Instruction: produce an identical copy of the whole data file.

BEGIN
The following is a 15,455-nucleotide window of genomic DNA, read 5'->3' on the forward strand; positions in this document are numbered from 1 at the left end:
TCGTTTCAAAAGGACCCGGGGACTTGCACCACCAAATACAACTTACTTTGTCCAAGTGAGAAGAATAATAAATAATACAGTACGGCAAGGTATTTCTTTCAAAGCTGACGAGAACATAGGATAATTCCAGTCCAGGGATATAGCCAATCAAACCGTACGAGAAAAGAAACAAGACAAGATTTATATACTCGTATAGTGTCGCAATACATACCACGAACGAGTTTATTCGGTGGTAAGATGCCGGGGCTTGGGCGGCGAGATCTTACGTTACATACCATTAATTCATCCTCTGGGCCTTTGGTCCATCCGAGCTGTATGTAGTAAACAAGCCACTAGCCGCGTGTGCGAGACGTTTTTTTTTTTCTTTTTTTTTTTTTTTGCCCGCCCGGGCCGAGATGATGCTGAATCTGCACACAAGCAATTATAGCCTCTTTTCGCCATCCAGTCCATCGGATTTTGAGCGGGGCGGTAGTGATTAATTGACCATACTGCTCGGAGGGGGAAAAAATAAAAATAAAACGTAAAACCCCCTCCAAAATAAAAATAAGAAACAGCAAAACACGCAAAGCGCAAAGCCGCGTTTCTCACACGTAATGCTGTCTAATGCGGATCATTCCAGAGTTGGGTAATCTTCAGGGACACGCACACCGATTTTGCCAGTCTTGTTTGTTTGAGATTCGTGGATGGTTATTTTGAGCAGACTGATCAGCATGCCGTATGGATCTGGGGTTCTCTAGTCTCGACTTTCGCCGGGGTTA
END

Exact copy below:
The following is a 15,455-nucleotide window of genomic DNA, read 5'->3' on the forward strand; positions in this document are numbered from 1 at the left end:
TCGTTTCAAAAGGACCCGGGGACTTGCACCACCAAATACAACTTACTTTGTCCAAGTGAGAAGAATAATAAATAATACAGTACGGCAAGGTATTTCTTTCAAAGCTGACGAGAACATAGGATAATTCCAGTCCAGGGATATAGCCAATCAAACCGTACGAGAAAAGAAACAAGACAAGATTTATATACTCGTATAGTGTCGCAATACATACCACGAACGAGTTTATTCGGTGGTAAGATGCCGGGGCTTGGGCGGCGAGATCTTACGTTACATACCATTAATTCATCCTCTGGGCCTTTGGTCCATCCGAGCTGTATGTAGTAAACAAGCCACTAGCCGCGTGTGCGAGACGTTTTTTTTTTTCTTTTTTTTTTTTTTTGCCCGCCCGGGCCGAGATGATGCTGAATCTGCACACAAGCAATTATAGCCTCTTTTCGCCATCCAGTCCATCGGATTTTGAGCGGGGCGGTAGTGATTAATTGACCATACTGCTCGGAGGGGGAAAAAATAAAAATAAAACGTAAAACCCCCTCCAAAATAAAAATAAGAAACAGCAAAACACGCAAAGCGCAAAGCCGCGTTTCTCACACGTAATGCTGTCTAATGCGGATCATTCCAGAGTTGGGTAATCTTCAGGGACACGCACACCGATTTTGCCAGTCTTGTTTGTTTGAGATTCGTGGATGGTTATTTTGAGCAGACTGATCAGCATGCCGTATGGATCTGGGGTTCTCTAGTCTCGACTTTCGCCGGGGTTA